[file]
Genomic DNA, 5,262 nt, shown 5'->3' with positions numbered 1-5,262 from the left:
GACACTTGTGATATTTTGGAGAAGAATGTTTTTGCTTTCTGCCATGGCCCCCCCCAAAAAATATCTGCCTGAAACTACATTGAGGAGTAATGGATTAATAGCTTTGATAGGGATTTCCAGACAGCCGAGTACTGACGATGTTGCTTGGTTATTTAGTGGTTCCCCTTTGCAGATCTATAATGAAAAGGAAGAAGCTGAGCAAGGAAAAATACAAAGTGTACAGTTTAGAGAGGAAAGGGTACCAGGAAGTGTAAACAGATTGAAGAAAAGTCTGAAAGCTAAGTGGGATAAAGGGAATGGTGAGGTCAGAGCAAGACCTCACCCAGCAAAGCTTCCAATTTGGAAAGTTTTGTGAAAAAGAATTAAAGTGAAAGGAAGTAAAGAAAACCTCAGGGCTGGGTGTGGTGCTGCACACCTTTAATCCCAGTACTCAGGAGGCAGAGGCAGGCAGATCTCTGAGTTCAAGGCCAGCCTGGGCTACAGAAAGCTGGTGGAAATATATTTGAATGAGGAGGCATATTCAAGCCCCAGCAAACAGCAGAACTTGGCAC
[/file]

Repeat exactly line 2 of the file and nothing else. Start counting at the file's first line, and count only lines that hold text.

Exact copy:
GACACTTGTGATATTTTGGAGAAGAATGTTTTTGCTTTCTGCCATGGCCCCCCCCAAAAAATATCTGCCTGAAACTACATTGAGGAGTAATGGATTAATAGCTTTGATAGGGATTTCCAGACAGCCGAGTACTGACGATGTTGCTTGGTTATTTAGTGGTTCCCCTTTGCAGATCTATAATGAAAAGGAAGAAGCTGAGCAAGGAAAAATACAAAGTGTACAGTTTAGAGAGGAAAGGGTACCAGGAAGTGTAAACAGATTGAAGAAAAGTCTGAAAGCTAAGTGGGATAAAGGGAATGGTGAGGTCAGAGCAAGACCTCACCCAGCAAAGCTTCCAATTTGGAAAGTTTTGTGAAAAAGAATTAAAGTGAAAGGAAGTAAAGAAAACCTCAGGGCTGGGTGTGGTGCTGCACACCTTTAATCCCAGTACTCAGGAGGCAGAGGCAGGCAGATCTCTGAGTTCAAGGCCAGCCTGGGCTACAGAAAGCTGGTGGAAATATATTTGAATGAGGAGGCATATTCAAGCCCCAGCAAACAGCAGAACTTGGCAC